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Latchford: It's a Beautiful Day in the "Neighbourwoods"

Latchford: It's a Beautiful Day in the "Neighbourwoods"

What this town may lack in residents, it makes up for in hiking trails.

"As soon as Henk and I stepped onto the first trail, we could see that these trails are well-loved."



Editor’s Note: Recently we published a very popular piece about the Lake Temiskaming Tour’s idyillic setting for a fall road trip. If you’re taking that route, these are fantastic trails to stretch your legs on along the way.

When you think of small towns in Northeastern Ontario, it doesn’t get much smaller than Latchford, population 400. But what this town may lack in residents, it makes up for in hiking trails, including 6,000-year-old native trails (“Nastawgan” Trails) that link the Ottawa River to the south and Lake Temiskaming to the North. Used by Indigenous people for centuries before they were adapted for hauling pine logs during the days of logging, these trails are still being used today by people who hunt and trap.

Scenic Latchford.
(Photo: Grownup Travels)

But not all hikers are equipped for these rugged routes, including myself. Not being someone with a lot of backcountry expertise, or much proficiency with a compass, I was happy to discover that there are trails near Latchford that are as family-friendly as the town itself, and one of these was the appropriately named “Neighbourwoods” Trail.

Hiking the Neighbourwoods

Two-laned and well marked trails make for comfortable walking for hikers of all abilities.
(Photo: Grownup Travels)

Located just outside of town on Crown Land, the Neighbourwoods is a 6.5-km series of interconnected trails that offer year-round recreation. It's perfect for families of all ages, occasional hikers, bikers, snowshoers, or nature lovers just looking for a healthy outdoor activity.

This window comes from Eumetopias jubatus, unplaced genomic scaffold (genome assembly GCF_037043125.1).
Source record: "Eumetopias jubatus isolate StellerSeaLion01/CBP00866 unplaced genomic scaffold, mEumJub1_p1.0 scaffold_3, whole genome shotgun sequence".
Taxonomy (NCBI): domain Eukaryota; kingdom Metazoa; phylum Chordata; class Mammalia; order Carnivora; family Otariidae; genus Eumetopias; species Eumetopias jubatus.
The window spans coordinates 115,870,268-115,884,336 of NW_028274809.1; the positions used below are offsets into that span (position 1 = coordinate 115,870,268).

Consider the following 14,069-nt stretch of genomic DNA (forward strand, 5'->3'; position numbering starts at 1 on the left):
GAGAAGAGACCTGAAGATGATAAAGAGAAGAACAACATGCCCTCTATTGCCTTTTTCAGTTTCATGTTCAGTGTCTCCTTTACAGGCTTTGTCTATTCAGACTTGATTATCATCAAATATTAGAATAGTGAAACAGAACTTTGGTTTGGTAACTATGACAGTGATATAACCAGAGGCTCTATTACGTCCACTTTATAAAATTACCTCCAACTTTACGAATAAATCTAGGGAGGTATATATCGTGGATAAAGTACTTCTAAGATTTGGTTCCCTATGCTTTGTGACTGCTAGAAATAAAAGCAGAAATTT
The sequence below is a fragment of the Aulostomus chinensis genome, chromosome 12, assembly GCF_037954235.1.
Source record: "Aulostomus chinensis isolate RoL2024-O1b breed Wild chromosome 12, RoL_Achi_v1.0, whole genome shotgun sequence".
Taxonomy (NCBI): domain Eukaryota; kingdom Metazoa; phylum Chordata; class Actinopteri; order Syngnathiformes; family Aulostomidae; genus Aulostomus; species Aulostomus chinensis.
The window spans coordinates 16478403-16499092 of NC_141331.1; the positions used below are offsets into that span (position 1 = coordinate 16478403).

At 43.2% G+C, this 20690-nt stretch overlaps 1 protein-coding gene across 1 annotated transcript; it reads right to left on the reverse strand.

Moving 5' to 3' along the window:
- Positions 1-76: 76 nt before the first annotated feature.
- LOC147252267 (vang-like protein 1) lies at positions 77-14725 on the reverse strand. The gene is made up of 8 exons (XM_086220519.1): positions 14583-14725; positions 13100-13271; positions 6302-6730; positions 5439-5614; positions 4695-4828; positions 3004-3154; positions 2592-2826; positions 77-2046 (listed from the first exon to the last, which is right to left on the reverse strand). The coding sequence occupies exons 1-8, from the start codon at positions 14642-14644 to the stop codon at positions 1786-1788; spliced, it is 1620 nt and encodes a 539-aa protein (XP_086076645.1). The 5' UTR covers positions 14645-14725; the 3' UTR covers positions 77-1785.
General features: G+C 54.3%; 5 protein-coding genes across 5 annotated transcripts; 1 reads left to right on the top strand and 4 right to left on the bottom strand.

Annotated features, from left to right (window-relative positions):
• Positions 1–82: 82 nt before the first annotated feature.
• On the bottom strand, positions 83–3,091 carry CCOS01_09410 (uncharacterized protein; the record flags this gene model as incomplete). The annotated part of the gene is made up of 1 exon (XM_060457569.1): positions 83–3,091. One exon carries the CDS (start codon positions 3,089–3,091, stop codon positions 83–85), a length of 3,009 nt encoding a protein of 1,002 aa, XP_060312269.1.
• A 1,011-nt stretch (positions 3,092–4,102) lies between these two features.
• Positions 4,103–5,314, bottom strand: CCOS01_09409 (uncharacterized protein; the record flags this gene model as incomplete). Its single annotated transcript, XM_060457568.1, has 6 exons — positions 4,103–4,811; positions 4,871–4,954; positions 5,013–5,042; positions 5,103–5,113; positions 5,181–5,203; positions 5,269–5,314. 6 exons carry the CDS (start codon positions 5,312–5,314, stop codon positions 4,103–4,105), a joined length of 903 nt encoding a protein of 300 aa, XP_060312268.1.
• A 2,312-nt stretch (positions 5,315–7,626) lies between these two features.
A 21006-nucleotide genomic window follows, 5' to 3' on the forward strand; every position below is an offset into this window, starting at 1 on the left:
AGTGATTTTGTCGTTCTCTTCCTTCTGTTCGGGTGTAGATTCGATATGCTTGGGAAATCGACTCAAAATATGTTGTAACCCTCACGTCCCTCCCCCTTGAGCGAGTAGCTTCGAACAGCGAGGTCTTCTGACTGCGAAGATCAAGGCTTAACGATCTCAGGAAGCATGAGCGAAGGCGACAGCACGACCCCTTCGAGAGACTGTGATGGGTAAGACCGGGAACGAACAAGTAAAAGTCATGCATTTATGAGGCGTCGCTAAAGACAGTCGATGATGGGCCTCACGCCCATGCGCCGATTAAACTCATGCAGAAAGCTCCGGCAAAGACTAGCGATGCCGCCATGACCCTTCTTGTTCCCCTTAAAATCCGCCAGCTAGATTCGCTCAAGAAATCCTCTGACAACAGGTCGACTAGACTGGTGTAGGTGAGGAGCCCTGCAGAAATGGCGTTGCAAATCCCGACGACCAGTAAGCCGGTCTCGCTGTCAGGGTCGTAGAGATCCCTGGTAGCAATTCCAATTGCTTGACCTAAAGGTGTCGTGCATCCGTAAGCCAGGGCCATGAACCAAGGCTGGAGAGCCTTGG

The Neighbourwoods trail system is maintained by volunteers, and as soon as Henk and I stepped onto the first trail, we could see that these trails are well-loved. Double-track paths make it easy for pairs or groups to walk together, and every trail was well marked with whimsical trail plaques named after forest creatures. With names like “Nutty Lane” (whose mascot was a squirrel) and “Teddy’s Run” (with a teddy bear of course), this is a place that caters to kids of all ages.

This trail system is full of things to discover, and a friendly place for people of all ages.
(Photo: Grownup Travels)

Younger hikers, especially, will have fun choosing between two “Dat-a-way trails” at a fork in the path (two trails that are marked by ducks pointing in opposite directions that each say “Dat-a-way”). Since both bring you back to the same spot, there really is no wrong choice.

The same can be said for the individual trails themselves, since all of them are similar in terms of their difficulty level (easy) and terrain. Passing through deciduous forest, there are some pretty stretches with ferns lining both sides of the trail, and the trees provide a nice canopy to filter out the sun so you don’t get scorched on hot summer days. In the fall, this would make for a gorgeous hike amidst the fall colours, and come winter the well groomed, wide trails would be perfect for snowshoeing or spotting wildlife.